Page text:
Reports: Health problems tied to global warming on the rise

Climate Health Problems

Health problems tied to climate change are all getting worse, according to two reports published Wednesday.

The annual reports commissioned by the medical journal Lancet tracked 44 global health indicators connected to climate change, including heat deaths, infectious diseases and hunger. All of them are getting grimmer, said Lancet Countdown project research director Marina Romanello, a biochemist.

“Rising temperatures are having consequences,” said University of Washington environmental health professor Kristie Ebi, a report co-author.

This year’s reports — one global, one just aimed at the United State s — called “code red for a healthy future," highlight dangerous trends:

— Vulnerable populations — older people and very young — were subject to more time with dangerous heat last year. For people over 65, the researchers calculated there were 3 billion more “person-day” exposures to extreme heat than the average from 1986 to 2005.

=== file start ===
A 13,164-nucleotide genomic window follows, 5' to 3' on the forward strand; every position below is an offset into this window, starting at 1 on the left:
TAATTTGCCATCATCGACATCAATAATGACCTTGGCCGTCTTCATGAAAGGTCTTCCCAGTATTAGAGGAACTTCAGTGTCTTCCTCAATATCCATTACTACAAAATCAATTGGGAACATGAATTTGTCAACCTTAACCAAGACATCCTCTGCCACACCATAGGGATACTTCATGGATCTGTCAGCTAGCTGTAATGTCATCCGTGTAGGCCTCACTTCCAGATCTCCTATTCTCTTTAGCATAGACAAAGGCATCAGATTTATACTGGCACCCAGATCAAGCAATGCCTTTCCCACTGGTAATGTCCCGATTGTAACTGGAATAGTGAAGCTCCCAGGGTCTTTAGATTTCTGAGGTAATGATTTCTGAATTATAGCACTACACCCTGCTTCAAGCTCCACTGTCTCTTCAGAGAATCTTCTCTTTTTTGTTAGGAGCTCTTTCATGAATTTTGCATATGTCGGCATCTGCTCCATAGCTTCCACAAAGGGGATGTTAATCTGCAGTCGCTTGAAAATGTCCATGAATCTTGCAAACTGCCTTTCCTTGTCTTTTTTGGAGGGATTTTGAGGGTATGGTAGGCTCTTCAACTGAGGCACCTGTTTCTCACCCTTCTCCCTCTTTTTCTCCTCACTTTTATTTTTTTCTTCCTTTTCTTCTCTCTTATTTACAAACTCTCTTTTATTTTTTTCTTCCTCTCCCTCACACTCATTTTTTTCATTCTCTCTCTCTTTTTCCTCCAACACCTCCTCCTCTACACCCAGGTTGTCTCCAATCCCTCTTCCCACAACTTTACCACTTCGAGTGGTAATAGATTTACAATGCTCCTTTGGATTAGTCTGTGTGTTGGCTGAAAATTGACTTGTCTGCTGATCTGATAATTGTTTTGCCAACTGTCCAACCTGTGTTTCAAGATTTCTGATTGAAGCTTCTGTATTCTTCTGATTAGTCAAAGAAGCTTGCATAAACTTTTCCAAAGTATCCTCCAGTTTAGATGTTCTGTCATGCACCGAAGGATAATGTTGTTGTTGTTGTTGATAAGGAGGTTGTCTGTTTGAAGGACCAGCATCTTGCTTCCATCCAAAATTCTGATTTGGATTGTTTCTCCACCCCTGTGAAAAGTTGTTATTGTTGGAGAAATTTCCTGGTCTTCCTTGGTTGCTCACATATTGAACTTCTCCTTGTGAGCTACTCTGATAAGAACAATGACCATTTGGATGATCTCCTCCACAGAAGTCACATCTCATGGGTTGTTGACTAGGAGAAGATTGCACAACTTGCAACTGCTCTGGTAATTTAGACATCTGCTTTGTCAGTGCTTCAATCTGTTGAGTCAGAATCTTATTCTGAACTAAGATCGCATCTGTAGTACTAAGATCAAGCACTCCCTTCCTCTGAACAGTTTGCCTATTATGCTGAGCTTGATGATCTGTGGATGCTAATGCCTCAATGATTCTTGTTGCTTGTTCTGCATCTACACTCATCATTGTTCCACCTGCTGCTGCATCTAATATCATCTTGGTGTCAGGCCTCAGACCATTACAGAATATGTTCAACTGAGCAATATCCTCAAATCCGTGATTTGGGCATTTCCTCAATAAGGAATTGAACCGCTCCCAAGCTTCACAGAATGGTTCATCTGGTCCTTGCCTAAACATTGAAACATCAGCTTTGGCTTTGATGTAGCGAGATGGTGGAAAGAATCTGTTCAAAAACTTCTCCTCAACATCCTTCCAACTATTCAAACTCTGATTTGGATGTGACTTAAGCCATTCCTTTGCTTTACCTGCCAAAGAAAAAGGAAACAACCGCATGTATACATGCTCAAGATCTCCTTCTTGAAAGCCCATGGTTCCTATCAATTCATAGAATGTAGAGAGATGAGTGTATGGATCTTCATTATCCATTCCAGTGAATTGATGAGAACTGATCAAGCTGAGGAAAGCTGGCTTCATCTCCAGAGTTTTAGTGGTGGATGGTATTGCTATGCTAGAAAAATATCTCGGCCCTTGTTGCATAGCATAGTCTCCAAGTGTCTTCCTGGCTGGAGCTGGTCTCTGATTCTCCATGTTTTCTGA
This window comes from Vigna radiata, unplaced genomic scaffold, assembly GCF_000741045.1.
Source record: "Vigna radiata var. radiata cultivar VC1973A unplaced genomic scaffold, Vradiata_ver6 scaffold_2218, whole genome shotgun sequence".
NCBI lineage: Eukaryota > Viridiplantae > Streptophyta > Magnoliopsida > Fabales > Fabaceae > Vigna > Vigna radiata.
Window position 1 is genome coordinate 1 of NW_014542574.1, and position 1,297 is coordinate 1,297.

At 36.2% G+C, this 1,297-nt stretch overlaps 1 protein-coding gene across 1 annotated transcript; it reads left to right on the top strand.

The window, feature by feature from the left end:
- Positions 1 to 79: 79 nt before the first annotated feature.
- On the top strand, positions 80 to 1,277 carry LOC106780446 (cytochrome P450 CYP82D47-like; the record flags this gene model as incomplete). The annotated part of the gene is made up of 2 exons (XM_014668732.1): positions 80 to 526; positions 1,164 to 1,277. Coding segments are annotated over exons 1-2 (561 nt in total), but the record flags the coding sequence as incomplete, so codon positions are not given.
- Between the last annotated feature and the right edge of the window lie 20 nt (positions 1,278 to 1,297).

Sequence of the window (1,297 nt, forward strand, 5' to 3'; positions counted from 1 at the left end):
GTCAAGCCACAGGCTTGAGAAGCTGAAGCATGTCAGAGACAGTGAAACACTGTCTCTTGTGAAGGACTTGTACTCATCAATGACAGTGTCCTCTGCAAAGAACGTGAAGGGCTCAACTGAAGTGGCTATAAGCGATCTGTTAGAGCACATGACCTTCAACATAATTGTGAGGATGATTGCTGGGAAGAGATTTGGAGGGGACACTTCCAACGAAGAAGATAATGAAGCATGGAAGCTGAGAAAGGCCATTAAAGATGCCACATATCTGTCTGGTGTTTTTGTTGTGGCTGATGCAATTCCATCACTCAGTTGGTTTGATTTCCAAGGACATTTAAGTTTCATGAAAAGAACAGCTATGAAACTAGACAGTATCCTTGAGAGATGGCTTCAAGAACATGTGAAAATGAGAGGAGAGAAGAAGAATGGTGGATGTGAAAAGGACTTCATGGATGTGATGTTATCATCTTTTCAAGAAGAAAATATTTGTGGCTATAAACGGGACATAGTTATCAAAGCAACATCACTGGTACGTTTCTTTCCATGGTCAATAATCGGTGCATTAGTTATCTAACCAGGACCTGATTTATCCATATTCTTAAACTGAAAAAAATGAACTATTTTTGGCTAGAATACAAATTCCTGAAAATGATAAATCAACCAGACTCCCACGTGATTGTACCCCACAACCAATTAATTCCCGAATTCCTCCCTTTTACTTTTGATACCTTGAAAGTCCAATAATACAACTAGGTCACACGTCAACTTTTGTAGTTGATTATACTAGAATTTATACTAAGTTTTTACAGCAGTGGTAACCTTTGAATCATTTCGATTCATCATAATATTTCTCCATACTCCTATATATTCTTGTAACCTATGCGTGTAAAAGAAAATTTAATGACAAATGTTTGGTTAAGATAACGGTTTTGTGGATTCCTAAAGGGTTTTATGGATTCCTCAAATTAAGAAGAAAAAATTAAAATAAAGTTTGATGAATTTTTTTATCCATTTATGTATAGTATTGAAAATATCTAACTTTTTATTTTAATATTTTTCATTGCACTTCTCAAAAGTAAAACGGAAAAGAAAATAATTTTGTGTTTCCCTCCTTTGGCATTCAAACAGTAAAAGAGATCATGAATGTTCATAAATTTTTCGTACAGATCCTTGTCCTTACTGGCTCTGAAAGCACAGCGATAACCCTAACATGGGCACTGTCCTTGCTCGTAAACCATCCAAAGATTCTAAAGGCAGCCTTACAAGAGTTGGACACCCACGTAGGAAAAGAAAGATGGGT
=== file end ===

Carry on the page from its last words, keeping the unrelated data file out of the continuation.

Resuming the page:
— More people were in places where climate-sensitive diseases can flourish. Coastline areas warm enough for the nasty Vibrio bacteria increased in the Baltics, the U.S. Northeast and the Pacific Northwest in the past decade. In some poorer nations, the season for malaria-spreading mosquitoes has expanded since the 1950s.

“Code Red is not even a hot enough color for this report, ” said Stanford University tropical medicine professor Dr. Michele Barry, who wasn't part of the study team. Compared to the last Lancet report, “this one is the sobering realization that we’re going completely in the wrong direction.”

In the U.S., heat, fire and drought caused the biggest problems. An unprecedented